Aviation research is a broad, multidisciplinary field underpinned by the specialist areas related to aviation operations, management and safety. UNSW Science is recognised by both industry and academia as a global leader in aviation research.
Aviation Management is a broad and diverse topic containing a large number of areas. It involves the management of workflow and integration of airlines, airports and regulators, in a rapidly growing industry. Research in Aviation Management is a major strength of the School of Aviation.
The main research areas in this topic are:
- Aircraft Maintenance Scheduling
- Airline Network Development
- Airline Scheduling
- Airport Terminal Planning
- Aviation and Regional Development
- Aviation Consumers
- Aviation Finance
- Aviation Law
- Aviation Meteorology
- Aviation Sustainability
- Aviation, Recreation, Leisure, Travel and Tourism
- Crew Schedule Optimisation
Aviation Operations are the activities concerning the movement of aircraft and passengers in and around airports. Aviation Operations’ research at UNSW Science focuses on efficiency and the effective utilisation of new technological advancements.
UNSW Network Labs owns and operates an Airborne Remote Sensing Facility.
The School of Aviation at UNSW specialises in areas of Aviation Operations such as;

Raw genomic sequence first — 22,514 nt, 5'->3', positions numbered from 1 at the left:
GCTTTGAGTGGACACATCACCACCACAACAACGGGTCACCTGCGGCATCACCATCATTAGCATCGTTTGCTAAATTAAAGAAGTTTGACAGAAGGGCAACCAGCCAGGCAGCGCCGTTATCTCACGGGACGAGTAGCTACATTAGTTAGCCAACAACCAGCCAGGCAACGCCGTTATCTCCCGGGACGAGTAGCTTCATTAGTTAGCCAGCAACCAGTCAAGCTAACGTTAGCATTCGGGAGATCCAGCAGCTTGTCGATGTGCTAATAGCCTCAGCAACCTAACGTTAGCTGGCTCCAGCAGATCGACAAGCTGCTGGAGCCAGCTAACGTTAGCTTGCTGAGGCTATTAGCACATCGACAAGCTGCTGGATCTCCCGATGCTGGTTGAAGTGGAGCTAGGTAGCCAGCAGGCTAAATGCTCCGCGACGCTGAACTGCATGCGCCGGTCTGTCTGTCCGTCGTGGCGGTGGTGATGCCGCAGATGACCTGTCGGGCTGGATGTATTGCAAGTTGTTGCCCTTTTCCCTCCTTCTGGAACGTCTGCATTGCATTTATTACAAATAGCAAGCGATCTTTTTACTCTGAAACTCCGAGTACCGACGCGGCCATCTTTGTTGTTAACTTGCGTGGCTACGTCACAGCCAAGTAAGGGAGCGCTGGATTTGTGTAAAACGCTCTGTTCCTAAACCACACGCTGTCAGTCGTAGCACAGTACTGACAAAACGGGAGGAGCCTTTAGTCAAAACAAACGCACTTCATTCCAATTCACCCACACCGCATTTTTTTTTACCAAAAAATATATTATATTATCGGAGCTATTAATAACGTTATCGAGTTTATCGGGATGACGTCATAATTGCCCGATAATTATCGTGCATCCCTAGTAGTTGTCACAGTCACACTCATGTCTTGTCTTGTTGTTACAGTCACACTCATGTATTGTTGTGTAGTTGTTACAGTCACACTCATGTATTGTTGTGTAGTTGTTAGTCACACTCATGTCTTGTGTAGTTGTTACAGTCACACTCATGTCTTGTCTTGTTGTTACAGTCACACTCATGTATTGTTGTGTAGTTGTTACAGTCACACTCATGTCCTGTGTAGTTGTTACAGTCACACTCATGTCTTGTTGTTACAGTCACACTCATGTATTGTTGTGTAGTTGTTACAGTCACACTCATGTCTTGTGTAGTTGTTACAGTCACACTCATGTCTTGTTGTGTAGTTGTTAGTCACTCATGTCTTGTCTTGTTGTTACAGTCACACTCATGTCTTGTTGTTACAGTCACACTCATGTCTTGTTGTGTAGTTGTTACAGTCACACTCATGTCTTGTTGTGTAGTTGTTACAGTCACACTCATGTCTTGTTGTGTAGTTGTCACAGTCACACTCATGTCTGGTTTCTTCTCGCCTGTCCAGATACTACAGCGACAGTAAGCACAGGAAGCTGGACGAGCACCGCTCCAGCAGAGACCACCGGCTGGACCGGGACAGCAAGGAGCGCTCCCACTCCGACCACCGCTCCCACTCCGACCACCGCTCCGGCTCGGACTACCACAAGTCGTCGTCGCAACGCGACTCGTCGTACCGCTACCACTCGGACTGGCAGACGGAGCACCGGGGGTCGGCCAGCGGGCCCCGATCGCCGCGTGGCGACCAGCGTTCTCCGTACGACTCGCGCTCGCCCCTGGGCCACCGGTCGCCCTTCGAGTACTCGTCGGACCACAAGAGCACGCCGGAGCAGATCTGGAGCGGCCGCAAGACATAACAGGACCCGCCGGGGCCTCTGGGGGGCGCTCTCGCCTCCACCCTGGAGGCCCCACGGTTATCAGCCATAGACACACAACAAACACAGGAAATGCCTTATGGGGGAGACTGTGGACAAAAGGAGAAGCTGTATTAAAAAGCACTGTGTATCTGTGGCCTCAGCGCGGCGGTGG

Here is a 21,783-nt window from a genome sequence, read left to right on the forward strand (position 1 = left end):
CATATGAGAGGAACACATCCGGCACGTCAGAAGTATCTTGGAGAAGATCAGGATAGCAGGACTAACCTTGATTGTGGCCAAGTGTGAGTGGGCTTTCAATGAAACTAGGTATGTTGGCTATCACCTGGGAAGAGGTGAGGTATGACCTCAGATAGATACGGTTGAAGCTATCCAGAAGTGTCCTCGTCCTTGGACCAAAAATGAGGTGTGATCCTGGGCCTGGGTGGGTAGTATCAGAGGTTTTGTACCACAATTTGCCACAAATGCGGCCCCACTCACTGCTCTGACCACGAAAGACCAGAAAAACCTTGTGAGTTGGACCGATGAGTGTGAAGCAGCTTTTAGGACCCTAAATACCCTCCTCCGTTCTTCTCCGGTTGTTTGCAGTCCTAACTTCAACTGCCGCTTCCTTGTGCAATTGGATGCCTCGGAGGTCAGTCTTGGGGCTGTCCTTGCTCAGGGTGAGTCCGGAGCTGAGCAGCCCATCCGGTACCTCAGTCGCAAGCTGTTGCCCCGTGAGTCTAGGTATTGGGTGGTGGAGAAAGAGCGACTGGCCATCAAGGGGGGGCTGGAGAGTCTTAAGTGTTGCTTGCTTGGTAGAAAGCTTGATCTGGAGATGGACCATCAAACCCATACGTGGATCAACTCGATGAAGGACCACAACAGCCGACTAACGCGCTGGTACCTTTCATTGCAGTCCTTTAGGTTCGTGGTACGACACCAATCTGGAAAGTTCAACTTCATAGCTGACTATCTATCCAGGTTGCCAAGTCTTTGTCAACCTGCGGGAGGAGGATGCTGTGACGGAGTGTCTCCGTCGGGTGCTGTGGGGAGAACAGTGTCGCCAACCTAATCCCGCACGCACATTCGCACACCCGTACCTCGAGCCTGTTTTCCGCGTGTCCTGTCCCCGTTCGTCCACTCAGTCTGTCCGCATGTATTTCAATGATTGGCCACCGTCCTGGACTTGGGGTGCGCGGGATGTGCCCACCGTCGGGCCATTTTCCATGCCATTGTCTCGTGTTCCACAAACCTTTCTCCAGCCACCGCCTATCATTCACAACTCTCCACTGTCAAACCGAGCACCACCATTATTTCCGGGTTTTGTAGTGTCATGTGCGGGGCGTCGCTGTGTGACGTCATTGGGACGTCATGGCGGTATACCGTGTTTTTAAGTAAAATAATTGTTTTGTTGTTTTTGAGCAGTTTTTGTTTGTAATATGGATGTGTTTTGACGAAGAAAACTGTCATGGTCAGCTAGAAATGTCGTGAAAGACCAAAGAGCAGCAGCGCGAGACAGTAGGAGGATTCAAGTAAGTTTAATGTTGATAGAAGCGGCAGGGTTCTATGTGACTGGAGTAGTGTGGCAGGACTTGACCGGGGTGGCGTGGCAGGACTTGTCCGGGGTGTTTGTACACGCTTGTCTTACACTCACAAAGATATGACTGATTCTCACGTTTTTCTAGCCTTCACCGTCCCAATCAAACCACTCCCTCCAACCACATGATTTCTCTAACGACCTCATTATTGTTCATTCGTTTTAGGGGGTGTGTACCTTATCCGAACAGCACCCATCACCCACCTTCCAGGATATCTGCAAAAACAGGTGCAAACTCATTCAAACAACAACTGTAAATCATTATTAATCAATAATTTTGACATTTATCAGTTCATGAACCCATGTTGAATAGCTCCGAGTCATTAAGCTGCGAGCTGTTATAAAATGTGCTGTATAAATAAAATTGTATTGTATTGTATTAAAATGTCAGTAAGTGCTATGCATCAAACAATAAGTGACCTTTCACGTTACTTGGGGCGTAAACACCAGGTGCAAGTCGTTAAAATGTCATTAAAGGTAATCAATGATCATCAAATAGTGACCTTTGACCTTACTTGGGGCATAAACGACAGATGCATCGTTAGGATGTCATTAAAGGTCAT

- Autonomous Systems
- Baggage Handling
- Front Port Design
- Gate Allocation Process
- Ground Operations
- Passenger Movement and Behaviour
- Passenger Process
- Passenger Purchase and Retail Behaviour
Aviation is a high-hazard, low-risk industry. Crucial in maintaining a low-risk environment is a safe systems approach, where human fallibilities are understood, and allowances are made for human error, divorcing errors from consequences. Aviation safety research at UNSW strives to understand the individual and the system they function in to in order to further improve safety.
The UNSW Human Factors Research Laboratory is a purpose built research facility designed to further our understanding of human performance in complex systems such as aviation, road, and rail. The laboratory has a range of state-of-the-art simulators, including: driving, rail and aircraft simulators, as well as two fully instrumented vehicles (aircraft and automobile). The laboratory is equipped with a number of physiological measures, including: electroencephalogram (EEG), heart rate monitor, eye trackers and skin conductance device.
Special research areas in aviation safety at UNSW include;
- Safety and Risk Management
- Human Factors
- Injury Outcomes
- Accident Investigations
- Remotely Piloted Aircraft Systems (RPAS/Drones) Management
- Workplace and Transport Safety including Risk Management
- Crash Data Analysis and Statistics
- Systems-based Safety Analysis